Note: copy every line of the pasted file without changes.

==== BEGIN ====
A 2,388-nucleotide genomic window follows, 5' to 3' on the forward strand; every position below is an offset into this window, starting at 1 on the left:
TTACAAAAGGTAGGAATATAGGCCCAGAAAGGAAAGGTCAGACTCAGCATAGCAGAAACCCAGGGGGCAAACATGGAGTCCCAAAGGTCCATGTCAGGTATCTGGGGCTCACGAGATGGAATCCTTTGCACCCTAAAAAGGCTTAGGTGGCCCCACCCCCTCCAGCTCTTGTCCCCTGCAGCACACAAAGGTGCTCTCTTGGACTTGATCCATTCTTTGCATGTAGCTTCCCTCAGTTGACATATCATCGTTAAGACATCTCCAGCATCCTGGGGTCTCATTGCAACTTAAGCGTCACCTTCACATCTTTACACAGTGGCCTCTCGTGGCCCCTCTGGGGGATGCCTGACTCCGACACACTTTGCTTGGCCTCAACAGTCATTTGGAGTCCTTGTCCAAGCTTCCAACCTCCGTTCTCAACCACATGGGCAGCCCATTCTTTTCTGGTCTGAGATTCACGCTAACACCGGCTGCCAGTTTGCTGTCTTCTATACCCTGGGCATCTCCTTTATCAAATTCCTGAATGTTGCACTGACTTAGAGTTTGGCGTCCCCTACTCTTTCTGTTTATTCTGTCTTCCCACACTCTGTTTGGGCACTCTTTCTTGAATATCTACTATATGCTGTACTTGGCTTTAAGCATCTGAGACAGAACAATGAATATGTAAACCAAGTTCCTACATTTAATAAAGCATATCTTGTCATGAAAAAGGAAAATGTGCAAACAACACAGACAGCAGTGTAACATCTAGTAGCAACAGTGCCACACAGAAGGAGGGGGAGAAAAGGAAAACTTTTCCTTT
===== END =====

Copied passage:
A 2,388-nucleotide genomic window follows, 5' to 3' on the forward strand; every position below is an offset into this window, starting at 1 on the left:
TTACAAAAGGTAGGAATATAGGCCCAGAAAGGAAAGGTCAGACTCAGCATAGCAGAAACCCAGGGGGCAAACATGGAGTCCCAAAGGTCCATGTCAGGTATCTGGGGCTCACGAGATGGAATCCTTTGCACCCTAAAAAGGCTTAGGTGGCCCCACCCCCTCCAGCTCTTGTCCCCTGCAGCACACAAAGGTGCTCTCTTGGACTTGATCCATTCTTTGCATGTAGCTTCCCTCAGTTGACATATCATCGTTAAGACATCTCCAGCATCCTGGGGTCTCATTGCAACTTAAGCGTCACCTTCACATCTTTACACAGTGGCCTCTCGTGGCCCCTCTGGGGGATGCCTGACTCCGACACACTTTGCTTGGCCTCAACAGTCATTTGGAGTCCTTGTCCAAGCTTCCAACCTCCGTTCTCAACCACATGGGCAGCCCATTCTTTTCTGGTCTGAGATTCACGCTAACACCGGCTGCCAGTTTGCTGTCTTCTATACCCTGGGCATCTCCTTTATCAAATTCCTGAATGTTGCACTGACTTAGAGTTTGGCGTCCCCTACTCTTTCTGTTTATTCTGTCTTCCCACACTCTGTTTGGGCACTCTTTCTTGAATATCTACTATATGCTGTACTTGGCTTTAAGCATCTGAGACAGAACAATGAATATGTAAACCAAGTTCCTACATTTAATAAAGCATATCTTGTCATGAAAAAGGAAAATGTGCAAACAACACAGACAGCAGTGTAACATCTAGTAGCAACAGTGCCACACAGAAGGAGGGGGAGAAAAGGAAAACTTTTCCTTT